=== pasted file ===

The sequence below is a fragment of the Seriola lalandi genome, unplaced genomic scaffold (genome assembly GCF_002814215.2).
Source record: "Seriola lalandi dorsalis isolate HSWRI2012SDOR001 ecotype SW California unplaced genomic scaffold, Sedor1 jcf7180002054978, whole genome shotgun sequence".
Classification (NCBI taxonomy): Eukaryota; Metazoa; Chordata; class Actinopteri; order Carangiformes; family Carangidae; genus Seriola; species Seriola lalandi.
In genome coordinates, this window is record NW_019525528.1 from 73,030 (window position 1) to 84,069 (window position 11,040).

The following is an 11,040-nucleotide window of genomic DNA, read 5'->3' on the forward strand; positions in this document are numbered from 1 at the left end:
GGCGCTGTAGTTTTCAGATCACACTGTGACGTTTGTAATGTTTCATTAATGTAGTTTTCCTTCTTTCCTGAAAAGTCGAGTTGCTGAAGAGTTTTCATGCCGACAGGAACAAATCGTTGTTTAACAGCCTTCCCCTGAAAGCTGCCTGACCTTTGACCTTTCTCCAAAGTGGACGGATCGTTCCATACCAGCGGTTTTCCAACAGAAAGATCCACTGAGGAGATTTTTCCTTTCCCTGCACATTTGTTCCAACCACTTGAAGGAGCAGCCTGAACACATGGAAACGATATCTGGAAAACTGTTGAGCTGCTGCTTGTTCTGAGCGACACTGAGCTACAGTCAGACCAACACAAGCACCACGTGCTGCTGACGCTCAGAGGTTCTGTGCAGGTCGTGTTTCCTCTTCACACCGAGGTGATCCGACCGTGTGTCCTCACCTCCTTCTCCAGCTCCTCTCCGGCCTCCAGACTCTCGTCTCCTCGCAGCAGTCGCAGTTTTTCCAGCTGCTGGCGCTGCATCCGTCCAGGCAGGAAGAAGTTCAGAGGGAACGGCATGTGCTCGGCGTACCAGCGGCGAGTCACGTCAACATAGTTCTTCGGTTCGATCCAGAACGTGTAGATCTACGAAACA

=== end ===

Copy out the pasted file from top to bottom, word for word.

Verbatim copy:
The sequence below is a fragment of the Seriola lalandi genome, unplaced genomic scaffold (genome assembly GCF_002814215.2).
Source record: "Seriola lalandi dorsalis isolate HSWRI2012SDOR001 ecotype SW California unplaced genomic scaffold, Sedor1 jcf7180002054978, whole genome shotgun sequence".
Classification (NCBI taxonomy): Eukaryota; Metazoa; Chordata; class Actinopteri; order Carangiformes; family Carangidae; genus Seriola; species Seriola lalandi.
In genome coordinates, this window is record NW_019525528.1 from 73,030 (window position 1) to 84,069 (window position 11,040).

The following is an 11,040-nucleotide window of genomic DNA, read 5'->3' on the forward strand; positions in this document are numbered from 1 at the left end:
GGCGCTGTAGTTTTCAGATCACACTGTGACGTTTGTAATGTTTCATTAATGTAGTTTTCCTTCTTTCCTGAAAAGTCGAGTTGCTGAAGAGTTTTCATGCCGACAGGAACAAATCGTTGTTTAACAGCCTTCCCCTGAAAGCTGCCTGACCTTTGACCTTTCTCCAAAGTGGACGGATCGTTCCATACCAGCGGTTTTCCAACAGAAAGATCCACTGAGGAGATTTTTCCTTTCCCTGCACATTTGTTCCAACCACTTGAAGGAGCAGCCTGAACACATGGAAACGATATCTGGAAAACTGTTGAGCTGCTGCTTGTTCTGAGCGACACTGAGCTACAGTCAGACCAACACAAGCACCACGTGCTGCTGACGCTCAGAGGTTCTGTGCAGGTCGTGTTTCCTCTTCACACCGAGGTGATCCGACCGTGTGTCCTCACCTCCTTCTCCAGCTCCTCTCCGGCCTCCAGACTCTCGTCTCCTCGCAGCAGTCGCAGTTTTTCCAGCTGCTGGCGCTGCATCCGTCCAGGCAGGAAGAAGTTCAGAGGGAACGGCATGTGCTCGGCGTACCAGCGGCGAGTCACGTCAACATAGTTCTTCGGTTCGATCCAGAACGTGTAGATCTACGAAACA